It's for these reasons they've just not clicked yet. It's like they haven't reached their potential. It may be they have reached their potential and they just aren't up to it or whether the elements around the mechanic, such as scene framing, need tweaking. It probably also depends on your outlook, I'm generally less interested in the continual authoring of the discreet events in the challenge, and more interested in the results of failing or succeeding in the challenge and what spins off from it.

Permalink | Comments(6) | Posted by: Ian O'Rourke on 27/04/2009 Bookmark and Share
Gotta Love The God-damn Bling

I was thinking about something today. Well, it was more of a passing thought while analysing the liquidity of a well known supermarket and the influence of how it recorded it's banking arm. Who said I can't multi-task? Anyway, the thought related to how my view of magic items in D&D has changed. It's gone from a position of 'I cannot be arsed and keeping track of them is a pain' to 'give me some more bling!'. What took a bit longer was how the difference has come about. I think it comes down to three things.

First, the use of legacy items in our 4E campaign has to be given some credit. It took what is already a pretty cool system in 4E (see reason two) and made it even simpler and provided an iconic piece of equipment at the same time. This is one reason why I used to not like magic items. I never liked the idea you would inevitably throw a magic item away because a better one would come along. The legacy item will never be thrown away because it provides the core magic item bonuses as we level and, at least in my case, the bow is so iconic it'd be sort of like losing a left arm or something. It isn't just an item, it represents the character's awesome. He's so good at what he does it he took the personal magic item of Ashura (a Primordial God), known for being a great bowman (I assume) and uses it himself. This also links in with his lack of respect for such entities. It helps I always envision it as some sort of grand, Exalted, Orichalcum forged device of Battlechasers awesome. Great stuff.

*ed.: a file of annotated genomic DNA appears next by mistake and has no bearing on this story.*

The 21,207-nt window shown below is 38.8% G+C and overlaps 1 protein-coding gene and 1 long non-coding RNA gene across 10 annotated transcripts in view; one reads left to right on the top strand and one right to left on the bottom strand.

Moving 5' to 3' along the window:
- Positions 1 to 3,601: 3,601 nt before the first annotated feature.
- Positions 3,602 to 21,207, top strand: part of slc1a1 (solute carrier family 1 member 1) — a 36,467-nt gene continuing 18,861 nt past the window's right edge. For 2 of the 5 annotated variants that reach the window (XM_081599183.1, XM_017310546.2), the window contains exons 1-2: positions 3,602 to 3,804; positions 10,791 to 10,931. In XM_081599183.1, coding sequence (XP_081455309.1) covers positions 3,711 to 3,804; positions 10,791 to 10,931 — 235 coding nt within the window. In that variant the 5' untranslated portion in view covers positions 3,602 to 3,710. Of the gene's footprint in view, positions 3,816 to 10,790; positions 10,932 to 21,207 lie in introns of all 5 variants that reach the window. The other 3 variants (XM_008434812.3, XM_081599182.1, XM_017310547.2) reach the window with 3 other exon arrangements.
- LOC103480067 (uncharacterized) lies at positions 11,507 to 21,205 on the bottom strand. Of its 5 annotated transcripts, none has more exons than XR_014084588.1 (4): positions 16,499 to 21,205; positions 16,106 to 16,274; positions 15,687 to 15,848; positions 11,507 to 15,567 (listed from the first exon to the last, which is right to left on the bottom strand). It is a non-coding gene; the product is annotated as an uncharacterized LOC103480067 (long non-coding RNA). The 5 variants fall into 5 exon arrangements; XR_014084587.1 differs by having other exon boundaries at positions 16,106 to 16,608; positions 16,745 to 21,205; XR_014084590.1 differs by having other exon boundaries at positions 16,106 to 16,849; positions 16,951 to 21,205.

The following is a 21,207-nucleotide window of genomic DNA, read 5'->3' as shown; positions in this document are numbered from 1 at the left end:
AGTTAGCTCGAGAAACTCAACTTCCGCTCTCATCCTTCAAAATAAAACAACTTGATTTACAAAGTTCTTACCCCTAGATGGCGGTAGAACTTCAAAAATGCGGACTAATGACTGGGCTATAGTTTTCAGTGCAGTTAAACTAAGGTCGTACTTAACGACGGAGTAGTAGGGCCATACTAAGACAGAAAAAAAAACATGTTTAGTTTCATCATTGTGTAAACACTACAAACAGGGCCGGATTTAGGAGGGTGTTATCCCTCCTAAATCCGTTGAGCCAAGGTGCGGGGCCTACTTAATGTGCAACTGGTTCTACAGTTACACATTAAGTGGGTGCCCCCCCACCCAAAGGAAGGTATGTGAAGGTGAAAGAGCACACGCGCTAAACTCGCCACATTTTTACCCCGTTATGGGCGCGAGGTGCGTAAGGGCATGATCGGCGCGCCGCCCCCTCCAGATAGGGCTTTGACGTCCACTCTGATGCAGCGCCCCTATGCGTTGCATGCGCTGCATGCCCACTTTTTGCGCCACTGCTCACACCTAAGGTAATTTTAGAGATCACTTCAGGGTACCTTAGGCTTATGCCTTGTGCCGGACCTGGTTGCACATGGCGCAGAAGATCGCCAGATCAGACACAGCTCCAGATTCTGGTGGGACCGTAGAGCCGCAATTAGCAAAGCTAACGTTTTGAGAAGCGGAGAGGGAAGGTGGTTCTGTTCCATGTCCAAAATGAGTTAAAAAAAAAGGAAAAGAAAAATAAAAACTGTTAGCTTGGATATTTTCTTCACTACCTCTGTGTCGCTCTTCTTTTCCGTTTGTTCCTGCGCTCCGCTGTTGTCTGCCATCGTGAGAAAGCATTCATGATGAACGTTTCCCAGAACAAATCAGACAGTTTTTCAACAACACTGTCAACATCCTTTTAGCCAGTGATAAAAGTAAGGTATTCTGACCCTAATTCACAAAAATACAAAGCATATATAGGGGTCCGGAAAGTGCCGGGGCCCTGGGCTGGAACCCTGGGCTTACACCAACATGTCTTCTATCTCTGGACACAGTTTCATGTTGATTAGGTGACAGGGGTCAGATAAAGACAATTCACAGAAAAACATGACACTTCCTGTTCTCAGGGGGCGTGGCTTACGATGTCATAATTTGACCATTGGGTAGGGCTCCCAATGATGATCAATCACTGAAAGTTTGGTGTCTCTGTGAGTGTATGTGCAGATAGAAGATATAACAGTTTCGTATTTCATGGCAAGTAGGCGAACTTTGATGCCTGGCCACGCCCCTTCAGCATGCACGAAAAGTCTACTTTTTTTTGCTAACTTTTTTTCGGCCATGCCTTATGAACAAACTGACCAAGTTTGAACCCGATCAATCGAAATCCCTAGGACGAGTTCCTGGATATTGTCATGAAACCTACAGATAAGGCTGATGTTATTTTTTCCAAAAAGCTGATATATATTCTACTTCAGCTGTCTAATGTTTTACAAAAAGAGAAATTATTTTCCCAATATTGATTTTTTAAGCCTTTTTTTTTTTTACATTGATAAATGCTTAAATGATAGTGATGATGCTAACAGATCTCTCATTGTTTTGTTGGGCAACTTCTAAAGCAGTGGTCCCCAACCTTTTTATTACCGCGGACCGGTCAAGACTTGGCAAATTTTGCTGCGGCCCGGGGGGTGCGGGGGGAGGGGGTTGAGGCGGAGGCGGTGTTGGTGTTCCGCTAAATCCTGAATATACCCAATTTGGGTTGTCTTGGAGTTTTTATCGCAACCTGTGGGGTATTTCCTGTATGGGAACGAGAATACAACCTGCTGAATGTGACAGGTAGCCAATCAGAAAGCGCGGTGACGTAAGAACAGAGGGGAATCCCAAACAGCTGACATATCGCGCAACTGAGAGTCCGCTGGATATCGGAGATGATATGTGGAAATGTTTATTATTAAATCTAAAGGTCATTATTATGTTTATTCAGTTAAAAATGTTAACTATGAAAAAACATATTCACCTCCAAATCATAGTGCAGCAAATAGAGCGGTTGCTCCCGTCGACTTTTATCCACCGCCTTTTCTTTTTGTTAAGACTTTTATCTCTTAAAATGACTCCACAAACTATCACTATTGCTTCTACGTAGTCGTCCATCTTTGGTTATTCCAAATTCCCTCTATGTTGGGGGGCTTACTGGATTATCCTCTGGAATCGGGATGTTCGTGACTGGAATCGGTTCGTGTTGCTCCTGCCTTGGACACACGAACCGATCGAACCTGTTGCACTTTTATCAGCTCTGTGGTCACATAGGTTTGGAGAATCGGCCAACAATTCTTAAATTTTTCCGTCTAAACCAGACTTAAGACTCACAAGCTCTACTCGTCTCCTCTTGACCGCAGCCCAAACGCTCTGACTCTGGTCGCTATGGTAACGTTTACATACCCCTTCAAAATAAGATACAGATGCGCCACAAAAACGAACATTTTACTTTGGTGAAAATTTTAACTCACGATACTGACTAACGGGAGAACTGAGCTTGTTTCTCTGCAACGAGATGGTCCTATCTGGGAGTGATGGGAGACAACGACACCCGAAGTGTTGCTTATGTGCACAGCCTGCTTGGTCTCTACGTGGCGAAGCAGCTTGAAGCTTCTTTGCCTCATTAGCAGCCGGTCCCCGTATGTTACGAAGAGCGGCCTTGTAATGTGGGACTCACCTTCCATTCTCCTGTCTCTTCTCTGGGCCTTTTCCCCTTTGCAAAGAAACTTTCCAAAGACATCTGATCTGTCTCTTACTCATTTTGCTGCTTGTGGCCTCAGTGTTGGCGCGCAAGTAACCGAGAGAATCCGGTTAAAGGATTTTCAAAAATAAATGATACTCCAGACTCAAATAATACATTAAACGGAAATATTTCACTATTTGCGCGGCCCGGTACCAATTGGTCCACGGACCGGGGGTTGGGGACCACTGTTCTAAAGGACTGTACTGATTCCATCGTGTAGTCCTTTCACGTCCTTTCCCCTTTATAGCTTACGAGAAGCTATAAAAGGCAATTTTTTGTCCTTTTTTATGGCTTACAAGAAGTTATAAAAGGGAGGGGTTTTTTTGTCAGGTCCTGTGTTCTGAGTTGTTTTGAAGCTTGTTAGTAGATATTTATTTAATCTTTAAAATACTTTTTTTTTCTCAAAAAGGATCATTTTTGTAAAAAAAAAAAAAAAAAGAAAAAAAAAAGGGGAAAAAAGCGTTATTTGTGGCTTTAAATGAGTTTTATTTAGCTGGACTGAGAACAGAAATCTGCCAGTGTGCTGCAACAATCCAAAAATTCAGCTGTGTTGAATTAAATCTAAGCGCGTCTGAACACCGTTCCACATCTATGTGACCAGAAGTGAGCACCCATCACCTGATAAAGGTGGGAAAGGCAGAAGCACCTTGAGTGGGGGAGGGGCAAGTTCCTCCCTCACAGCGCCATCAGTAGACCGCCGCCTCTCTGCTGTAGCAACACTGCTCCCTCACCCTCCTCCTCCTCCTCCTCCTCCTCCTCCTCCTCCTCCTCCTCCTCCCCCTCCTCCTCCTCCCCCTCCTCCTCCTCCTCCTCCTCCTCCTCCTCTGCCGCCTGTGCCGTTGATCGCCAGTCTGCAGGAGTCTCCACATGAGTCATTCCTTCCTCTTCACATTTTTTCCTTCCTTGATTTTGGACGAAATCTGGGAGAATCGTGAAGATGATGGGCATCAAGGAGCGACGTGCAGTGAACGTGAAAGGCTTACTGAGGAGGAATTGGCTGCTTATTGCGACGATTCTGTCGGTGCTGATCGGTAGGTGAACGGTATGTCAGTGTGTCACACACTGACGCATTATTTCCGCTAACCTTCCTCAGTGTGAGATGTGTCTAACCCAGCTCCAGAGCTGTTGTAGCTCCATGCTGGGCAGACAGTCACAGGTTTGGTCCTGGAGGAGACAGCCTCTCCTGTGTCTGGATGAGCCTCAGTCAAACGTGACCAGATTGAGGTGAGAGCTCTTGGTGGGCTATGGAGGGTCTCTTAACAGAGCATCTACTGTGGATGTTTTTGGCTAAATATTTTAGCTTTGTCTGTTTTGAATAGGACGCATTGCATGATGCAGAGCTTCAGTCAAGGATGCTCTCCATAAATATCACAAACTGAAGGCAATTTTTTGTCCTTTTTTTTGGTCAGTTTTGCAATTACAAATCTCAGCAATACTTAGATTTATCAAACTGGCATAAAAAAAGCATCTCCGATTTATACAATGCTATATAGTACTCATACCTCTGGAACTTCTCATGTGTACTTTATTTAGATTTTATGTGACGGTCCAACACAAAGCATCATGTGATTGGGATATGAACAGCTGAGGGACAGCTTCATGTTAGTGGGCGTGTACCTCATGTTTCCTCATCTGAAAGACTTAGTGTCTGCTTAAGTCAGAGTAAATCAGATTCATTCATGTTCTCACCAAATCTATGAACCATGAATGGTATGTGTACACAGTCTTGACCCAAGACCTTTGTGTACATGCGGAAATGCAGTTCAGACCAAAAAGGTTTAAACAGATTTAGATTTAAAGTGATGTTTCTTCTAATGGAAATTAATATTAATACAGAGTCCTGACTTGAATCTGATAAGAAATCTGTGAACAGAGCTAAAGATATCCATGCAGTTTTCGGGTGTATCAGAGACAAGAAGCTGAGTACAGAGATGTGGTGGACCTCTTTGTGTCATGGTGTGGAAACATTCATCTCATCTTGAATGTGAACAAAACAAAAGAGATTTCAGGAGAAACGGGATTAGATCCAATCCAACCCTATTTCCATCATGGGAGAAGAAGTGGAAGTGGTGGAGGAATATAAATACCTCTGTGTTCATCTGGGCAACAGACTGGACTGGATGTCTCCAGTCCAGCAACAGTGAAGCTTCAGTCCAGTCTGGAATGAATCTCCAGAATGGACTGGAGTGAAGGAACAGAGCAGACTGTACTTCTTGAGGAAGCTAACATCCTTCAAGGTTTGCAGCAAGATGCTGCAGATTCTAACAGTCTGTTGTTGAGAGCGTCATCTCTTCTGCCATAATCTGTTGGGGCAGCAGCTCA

Second, the 4E magic item system is pretty cool. It's cool in two ways. First, it makes the item slot system a bit more front and centre. It's probably true to say other versions of D&D had the same system of slots for head, neck, feet, etc, but 4E makes it more obvious. Like World of Warcraft obvious. Not only that, it's clearly stated which slots provide the core bonuses for attack and defence. Once you have those core bonuses sorted (the legacy item in our case) the rest tend to do funky stuff rather than provide more bonuses. That's the second reason the focus on cool stuff rather than another bonus to something. The 'does cool stuff' nature of magic items makes them more interesting and more likely to be used for longer as you'd pick something cool for the character.